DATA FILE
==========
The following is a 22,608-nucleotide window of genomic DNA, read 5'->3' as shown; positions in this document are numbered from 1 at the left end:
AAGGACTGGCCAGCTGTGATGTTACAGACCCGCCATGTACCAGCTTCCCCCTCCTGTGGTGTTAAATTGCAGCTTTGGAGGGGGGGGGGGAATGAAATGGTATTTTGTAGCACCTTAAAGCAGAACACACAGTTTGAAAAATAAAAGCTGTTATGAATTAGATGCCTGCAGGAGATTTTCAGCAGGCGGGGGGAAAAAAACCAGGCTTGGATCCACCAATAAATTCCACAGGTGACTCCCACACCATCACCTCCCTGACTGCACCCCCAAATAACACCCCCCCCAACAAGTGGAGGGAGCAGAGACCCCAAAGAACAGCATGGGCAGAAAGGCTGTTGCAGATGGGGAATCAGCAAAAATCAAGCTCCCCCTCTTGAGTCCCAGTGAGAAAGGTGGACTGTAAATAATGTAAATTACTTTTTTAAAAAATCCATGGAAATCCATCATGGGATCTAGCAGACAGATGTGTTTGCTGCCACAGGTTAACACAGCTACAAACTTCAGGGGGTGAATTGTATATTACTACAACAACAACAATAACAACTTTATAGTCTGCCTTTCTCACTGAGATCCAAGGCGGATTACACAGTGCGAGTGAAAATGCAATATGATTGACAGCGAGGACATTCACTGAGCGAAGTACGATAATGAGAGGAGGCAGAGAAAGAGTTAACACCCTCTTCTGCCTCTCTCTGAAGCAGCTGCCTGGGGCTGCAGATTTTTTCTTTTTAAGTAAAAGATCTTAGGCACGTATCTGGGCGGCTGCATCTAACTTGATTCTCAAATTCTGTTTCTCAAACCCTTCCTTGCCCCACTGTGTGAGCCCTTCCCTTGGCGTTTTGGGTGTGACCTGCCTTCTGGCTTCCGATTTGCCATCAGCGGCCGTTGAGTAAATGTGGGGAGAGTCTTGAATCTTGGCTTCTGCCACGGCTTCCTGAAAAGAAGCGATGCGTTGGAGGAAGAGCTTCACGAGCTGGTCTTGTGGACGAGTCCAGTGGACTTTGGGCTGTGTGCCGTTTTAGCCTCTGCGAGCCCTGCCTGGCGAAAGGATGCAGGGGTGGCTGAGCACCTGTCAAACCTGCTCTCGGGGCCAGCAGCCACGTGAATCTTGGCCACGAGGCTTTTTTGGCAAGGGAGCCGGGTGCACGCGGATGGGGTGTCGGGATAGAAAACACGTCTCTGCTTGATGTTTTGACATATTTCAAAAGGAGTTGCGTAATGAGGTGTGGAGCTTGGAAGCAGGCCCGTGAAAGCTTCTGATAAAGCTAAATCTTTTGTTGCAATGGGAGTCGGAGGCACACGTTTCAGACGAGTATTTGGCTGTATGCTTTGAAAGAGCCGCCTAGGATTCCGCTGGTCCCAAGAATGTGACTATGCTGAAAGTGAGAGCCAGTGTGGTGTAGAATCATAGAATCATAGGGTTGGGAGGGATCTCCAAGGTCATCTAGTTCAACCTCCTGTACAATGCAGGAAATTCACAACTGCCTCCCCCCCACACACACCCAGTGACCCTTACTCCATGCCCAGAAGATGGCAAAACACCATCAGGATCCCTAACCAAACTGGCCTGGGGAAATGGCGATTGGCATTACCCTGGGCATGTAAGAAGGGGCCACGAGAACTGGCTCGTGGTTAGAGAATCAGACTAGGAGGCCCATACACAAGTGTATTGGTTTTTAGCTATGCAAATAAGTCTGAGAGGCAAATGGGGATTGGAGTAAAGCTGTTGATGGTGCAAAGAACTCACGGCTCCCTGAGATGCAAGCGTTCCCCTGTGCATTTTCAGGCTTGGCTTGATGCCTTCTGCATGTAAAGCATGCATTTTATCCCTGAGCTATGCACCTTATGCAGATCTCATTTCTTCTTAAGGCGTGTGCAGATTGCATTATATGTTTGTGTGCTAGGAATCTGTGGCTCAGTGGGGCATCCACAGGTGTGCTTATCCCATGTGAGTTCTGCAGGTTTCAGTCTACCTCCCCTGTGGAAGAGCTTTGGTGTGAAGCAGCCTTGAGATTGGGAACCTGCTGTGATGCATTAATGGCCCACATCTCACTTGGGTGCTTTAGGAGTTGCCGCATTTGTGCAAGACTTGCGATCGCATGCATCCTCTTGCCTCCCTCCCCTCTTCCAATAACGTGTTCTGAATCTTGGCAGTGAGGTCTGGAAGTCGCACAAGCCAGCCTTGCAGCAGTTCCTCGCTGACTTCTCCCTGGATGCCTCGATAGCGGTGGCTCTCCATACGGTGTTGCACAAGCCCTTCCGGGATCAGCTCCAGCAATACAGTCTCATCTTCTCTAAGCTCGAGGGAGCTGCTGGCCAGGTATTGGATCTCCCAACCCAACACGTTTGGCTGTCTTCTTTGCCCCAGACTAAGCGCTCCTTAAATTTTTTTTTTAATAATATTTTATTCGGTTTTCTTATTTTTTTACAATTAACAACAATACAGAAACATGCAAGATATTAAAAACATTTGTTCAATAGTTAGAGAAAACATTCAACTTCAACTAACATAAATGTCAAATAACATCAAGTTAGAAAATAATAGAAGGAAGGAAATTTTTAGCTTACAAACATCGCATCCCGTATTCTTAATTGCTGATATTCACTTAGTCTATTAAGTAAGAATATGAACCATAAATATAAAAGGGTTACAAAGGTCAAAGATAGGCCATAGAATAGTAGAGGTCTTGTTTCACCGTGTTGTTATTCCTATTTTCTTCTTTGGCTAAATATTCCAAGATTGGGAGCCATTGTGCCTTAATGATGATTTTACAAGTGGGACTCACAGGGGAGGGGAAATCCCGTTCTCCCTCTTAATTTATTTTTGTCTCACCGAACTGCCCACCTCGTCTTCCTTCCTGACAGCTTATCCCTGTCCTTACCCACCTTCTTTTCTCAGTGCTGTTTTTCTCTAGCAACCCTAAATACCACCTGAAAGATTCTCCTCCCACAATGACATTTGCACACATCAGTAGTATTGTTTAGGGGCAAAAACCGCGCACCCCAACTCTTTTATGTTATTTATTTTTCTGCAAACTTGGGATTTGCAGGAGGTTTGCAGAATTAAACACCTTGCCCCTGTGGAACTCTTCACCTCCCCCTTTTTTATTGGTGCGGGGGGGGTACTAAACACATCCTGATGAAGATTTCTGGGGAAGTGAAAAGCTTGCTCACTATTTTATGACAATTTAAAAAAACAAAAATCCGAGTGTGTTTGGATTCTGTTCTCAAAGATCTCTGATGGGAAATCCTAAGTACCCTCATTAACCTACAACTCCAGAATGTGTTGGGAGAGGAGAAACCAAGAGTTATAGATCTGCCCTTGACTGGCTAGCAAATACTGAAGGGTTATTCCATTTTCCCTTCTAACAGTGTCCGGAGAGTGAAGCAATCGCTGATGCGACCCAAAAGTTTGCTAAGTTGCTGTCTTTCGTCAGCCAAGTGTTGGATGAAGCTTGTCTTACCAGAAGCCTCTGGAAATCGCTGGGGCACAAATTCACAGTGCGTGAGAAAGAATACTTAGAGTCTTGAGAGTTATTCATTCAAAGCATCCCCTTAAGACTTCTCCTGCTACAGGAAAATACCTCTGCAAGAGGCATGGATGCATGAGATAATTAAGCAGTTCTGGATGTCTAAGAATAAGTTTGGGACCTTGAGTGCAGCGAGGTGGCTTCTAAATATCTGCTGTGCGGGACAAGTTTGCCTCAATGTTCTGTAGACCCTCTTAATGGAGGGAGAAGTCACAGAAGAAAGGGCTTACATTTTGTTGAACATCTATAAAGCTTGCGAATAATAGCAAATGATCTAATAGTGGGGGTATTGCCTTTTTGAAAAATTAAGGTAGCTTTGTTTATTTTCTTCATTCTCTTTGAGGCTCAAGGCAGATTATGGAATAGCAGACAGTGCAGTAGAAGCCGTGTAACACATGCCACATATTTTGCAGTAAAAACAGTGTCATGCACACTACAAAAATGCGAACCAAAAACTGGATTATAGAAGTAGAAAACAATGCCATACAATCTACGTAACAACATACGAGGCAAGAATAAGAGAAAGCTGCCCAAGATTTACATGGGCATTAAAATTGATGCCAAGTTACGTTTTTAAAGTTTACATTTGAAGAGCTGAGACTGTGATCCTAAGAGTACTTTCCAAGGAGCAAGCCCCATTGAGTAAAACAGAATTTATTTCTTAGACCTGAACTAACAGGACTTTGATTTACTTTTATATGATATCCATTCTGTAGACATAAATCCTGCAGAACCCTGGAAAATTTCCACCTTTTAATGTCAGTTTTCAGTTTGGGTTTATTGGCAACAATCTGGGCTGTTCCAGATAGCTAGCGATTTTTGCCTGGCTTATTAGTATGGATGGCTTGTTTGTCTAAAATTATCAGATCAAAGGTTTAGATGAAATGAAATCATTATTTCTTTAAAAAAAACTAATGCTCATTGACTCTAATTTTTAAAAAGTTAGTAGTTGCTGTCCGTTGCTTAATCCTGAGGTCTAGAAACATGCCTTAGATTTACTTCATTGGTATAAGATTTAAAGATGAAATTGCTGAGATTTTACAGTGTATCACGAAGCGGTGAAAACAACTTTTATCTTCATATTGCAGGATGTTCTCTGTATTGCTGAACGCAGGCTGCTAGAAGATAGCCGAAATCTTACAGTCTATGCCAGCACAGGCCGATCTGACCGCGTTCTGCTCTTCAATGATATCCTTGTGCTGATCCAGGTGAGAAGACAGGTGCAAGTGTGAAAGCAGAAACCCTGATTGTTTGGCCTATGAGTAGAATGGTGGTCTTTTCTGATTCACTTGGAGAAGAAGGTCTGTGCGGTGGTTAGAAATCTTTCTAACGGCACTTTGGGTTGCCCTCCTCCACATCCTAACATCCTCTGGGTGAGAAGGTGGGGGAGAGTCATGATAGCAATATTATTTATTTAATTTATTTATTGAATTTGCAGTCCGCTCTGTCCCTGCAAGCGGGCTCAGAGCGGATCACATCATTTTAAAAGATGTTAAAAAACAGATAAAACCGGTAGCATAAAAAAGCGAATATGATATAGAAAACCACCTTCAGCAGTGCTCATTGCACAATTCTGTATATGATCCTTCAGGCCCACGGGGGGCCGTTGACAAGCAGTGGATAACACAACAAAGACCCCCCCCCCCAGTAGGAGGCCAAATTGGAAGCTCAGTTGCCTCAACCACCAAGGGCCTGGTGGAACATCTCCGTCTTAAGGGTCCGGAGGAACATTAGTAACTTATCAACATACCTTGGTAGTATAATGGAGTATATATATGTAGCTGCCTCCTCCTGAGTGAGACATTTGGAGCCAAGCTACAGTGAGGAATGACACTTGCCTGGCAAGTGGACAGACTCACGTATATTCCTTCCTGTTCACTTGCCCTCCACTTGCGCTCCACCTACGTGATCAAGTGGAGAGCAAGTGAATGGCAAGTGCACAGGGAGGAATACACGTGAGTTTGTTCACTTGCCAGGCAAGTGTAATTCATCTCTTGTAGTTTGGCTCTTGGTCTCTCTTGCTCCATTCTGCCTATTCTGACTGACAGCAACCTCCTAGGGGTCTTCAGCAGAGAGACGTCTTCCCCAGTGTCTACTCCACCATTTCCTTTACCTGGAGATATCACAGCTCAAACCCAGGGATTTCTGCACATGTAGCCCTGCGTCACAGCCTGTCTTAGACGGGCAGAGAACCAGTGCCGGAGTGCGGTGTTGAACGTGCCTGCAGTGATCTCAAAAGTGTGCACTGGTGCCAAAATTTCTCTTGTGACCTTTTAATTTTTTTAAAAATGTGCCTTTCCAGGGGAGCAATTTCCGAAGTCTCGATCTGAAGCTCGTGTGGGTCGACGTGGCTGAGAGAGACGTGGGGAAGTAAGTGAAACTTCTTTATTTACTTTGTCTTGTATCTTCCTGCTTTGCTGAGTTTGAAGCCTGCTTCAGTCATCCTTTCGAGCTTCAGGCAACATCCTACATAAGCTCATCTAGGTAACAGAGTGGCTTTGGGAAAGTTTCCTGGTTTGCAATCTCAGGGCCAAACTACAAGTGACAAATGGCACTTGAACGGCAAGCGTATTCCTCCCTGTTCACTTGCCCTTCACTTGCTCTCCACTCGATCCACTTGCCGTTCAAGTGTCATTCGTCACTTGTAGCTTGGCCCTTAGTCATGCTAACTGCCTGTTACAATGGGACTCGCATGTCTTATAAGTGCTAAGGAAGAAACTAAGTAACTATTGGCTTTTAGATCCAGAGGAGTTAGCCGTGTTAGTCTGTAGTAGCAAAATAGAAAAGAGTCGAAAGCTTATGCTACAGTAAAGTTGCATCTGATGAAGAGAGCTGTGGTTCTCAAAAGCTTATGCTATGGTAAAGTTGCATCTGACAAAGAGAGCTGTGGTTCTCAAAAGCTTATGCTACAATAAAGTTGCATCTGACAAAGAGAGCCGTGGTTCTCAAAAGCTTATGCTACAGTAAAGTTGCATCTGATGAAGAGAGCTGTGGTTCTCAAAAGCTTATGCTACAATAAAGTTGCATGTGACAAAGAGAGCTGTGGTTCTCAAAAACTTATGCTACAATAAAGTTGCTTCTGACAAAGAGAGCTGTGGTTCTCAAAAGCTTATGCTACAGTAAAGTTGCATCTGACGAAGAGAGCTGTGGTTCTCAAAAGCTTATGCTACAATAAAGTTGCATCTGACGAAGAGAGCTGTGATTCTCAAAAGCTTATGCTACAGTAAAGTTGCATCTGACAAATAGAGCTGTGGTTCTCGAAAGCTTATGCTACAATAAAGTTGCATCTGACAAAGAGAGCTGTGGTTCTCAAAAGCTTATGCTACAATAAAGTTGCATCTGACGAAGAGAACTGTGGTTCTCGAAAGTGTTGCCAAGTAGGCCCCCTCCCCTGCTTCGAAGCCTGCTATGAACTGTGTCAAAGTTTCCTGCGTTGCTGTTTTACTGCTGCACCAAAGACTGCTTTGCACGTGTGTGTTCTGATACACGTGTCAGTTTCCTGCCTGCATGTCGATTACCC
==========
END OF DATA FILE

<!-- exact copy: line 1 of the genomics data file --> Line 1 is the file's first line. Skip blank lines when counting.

The following is a 22,608-nucleotide window of genomic DNA, read 5'->3' as shown; positions in this document are numbered from 1 at the left end: